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Chapter 11 Managing Human Resource Systems MGMT6 © 2014 Cengage Learning.

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Presentation on theme: "Chapter 11 Managing Human Resource Systems MGMT6 © 2014 Cengage Learning."— Presentation transcript:

1 Chapter 11 Managing Human Resource Systems MGMT6 © 2014 Cengage Learning

2 11-1 explain how different employment laws affect human resource practice 11-2 explain how companies use recruiting to find qualified job applicants 11-3 describe the selection techniques and procedures that companies use when deciding which applicants should receive job offers 11-4 describe how to determine training needs and select the appropriate training methods 11-5 discuss how to use performance appraisal to give meaningful performance feedback 11-6 describe basic compensation strategies and discuss the four kinds of employee separations

3 © 2014 Cengage Learning

4 Federal Employment Laws © 2014 Cengage Learning Employers may not discriminate in employment decisions based on sex, age, religion, color, national origin, race, disability. Bona fide occupational qualification (BFOQ) “reasonably necessary to the normal operation of that particular business.” 11-1

5 Major Federal Employment Laws Equal Pay Act of 1963 Title VII of the Civil Rights Act of 1964 Age Discrimination in Employment Act of 1967 Pregnancy Discrimination Act of 1978 Americans with Disabilities Act of 1990 Civil Rights Act of 1991 Family and Medical Leave Act of 1993 Uniformed Services Employment and Reemployment Rights Act of 1994 © 2014 Cengage Learning 11-1

6 Adverse Impact and Employment Discrimination Disparate treatment Adverse impact The four-fifths rule © 2014 Cengage Learning 11-1

7 Sexual Harassment © 2014 Cengage Learning A form of discrimination in which unwelcome sexual advances, request for sexual favors, or other verbal or physical conducts of a sexual nature occurs. Quid pro quo sexual harassment Hostile work environment 11-1

8 What Should Managers Do? Respond immediately Write a clear sexual harassment policy Establish clear reporting procedures Be aware of local and state laws and enforcement agencies © 2014 Cengage Learning 11-1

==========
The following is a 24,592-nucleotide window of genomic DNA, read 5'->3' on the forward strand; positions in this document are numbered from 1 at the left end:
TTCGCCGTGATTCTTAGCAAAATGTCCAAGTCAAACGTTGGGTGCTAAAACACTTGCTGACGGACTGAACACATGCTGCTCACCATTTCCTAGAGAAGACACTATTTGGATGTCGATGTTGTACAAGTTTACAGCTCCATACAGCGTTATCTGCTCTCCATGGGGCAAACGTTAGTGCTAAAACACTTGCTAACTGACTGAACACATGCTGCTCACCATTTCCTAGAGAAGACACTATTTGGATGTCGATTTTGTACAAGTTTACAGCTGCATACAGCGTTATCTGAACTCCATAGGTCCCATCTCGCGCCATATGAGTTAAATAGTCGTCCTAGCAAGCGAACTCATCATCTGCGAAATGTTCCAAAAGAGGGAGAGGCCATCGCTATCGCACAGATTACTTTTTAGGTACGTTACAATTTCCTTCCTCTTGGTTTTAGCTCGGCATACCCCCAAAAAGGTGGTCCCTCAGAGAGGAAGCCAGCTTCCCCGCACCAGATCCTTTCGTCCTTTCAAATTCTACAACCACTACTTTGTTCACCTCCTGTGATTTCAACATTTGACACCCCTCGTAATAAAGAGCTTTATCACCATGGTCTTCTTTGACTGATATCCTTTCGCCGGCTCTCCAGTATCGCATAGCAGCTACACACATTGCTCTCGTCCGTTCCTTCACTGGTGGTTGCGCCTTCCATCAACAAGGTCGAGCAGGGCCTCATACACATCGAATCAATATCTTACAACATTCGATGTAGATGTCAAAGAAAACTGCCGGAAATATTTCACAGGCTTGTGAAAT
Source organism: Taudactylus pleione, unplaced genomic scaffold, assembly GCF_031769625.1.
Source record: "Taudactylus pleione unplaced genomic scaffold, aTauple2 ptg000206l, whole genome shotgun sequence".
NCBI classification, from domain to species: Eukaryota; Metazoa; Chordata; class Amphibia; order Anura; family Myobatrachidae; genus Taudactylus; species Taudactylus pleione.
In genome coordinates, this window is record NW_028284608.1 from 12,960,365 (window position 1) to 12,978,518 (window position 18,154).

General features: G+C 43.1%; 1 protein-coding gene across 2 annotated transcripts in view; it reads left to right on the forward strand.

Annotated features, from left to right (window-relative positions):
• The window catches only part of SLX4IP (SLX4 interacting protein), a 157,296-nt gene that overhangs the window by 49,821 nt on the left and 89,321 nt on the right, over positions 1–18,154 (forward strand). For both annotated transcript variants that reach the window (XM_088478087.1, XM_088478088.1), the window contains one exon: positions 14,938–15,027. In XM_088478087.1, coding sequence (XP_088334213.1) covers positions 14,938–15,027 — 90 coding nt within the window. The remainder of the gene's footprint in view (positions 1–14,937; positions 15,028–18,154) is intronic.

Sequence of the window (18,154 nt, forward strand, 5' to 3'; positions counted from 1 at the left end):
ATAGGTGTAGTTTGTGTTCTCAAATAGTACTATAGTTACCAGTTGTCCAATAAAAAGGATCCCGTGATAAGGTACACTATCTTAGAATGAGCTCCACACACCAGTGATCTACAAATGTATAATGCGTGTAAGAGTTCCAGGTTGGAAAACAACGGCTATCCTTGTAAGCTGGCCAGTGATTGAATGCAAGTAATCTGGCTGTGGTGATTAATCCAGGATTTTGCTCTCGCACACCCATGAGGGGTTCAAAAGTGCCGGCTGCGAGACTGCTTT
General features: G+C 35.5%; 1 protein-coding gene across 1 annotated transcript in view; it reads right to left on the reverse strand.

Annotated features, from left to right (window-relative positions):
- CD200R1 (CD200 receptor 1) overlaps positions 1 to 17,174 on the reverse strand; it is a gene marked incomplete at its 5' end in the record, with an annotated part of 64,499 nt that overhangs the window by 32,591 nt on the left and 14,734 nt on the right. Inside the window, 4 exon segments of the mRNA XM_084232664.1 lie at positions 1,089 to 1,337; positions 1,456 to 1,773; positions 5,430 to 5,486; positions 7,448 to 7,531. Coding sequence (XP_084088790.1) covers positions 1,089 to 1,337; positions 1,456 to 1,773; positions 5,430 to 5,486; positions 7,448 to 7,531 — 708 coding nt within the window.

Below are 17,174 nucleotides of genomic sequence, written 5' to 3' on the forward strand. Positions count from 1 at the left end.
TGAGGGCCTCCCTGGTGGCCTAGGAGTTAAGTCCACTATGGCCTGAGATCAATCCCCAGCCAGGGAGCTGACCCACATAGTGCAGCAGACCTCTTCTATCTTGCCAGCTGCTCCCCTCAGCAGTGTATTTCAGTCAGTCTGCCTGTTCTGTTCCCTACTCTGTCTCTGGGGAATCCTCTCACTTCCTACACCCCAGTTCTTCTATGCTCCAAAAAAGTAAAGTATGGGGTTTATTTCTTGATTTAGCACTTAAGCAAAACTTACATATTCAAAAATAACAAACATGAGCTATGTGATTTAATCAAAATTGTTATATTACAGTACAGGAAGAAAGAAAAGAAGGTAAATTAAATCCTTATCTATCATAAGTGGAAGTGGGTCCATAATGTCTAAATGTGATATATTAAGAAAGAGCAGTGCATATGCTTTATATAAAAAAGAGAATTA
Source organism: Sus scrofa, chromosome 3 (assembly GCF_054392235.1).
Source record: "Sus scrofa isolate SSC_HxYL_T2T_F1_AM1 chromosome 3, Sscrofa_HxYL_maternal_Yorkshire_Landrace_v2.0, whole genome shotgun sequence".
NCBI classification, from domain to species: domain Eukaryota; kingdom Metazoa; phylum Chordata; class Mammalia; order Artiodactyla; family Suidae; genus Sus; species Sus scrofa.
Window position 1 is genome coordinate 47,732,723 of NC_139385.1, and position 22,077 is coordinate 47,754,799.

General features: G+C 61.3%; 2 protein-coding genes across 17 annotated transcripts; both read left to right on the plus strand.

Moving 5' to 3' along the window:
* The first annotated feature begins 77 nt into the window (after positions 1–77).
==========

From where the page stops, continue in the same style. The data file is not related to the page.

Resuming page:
9 Job Analysis and Recruiting © 2014 Cengage Learning A purposeful, systematic process for collecting information on the important work-related aspects of a job. Work activities Tools and equipment used to do to the job Context in which the job is performed The personnel requirements for performing the job 11-2

10 Results of Job Analysis © 2014 Cengage Learning Job description – a written description of the basic tasks, duties, and responsibilities required of an employee holding a particular job Job specification – a summary of the qualifications needed to successfully perform a job 11-2

11 Using Job Analysis, Descriptions, Specifications Used throughout the staffing process to ensure that selection devices and decisions are job-related. Job analyses, descriptions, and specifications help companies meet legal requirements that HR decisions be job- related. © 2014 Cengage Learning 11-2

12 Internal Recruiting The process of developing a pool of qualified job applicants from people who already work within the company. Job posting Career path © 2014 Cengage Learning 11-2

13 External Recruiting Process of developing a pool of qualified job applicants from outside the company. Advertising Employee referrals Walk-ins Outside organizations Employment services Special events Internet job sites © 2014 Cengage Learning 11-2

14 Selection – the process of gathering information about job applicants to decide who should be offered a job Validation – the process of determining how well a selection test or procedures predict future job performance © 2014 Cengage Learning 11-3

15 Application Forms and Résumés Application forms may only ask for valid, job-related information Résumés pose a problem because of false data. © 2014 Cengage Learning 11-3

16 References and Background Checks © 2014 Cengage Learning Employment references – contacting previous employers or coworkers to learn more about the candidate Background checks – used to verify accuracy of information that applicants provide about themselves 11-3

17 Getting Background Information Conduct criminal record checks Ask applicants to sign a waiver to check references, run a background check, or contact people with knowledge of work history Ask applicants if there is anything they want the company to know Consider hiring a private investigator © 2014 Cengage Learning 11-3

18 Selection Tests Specific ability tests Cognitive ability tests Biographical data (biodata) Work sample tests (performance tests) Assessment centers – in-basket exercise – leaderless group discussion © 2014 Cengage Learning 11-3

19 © 2014 Cengage Learning 11-3

20 © 2014 Cengage Learning 11-3

21 Interviews Unstructured interviews Structured interviews Semistructured interviews © 2014 Cengage Learning 11-3

22 Structured Interview Questions Situational questions Behavioral questions Background questions Job-knowledge questions © 2014 Cengage Learning 11-3

23 © 2014 Cengage Learning 11-3

24 Training and Training Needs Training – providing opportunities for employees to develop the job-specific skills, experience, and knowledge they need to do their jobs or improve their performance Needs assessment – the process of identifying and prioritizing the learning needs of employees © 2014 Cengage Learning 11-4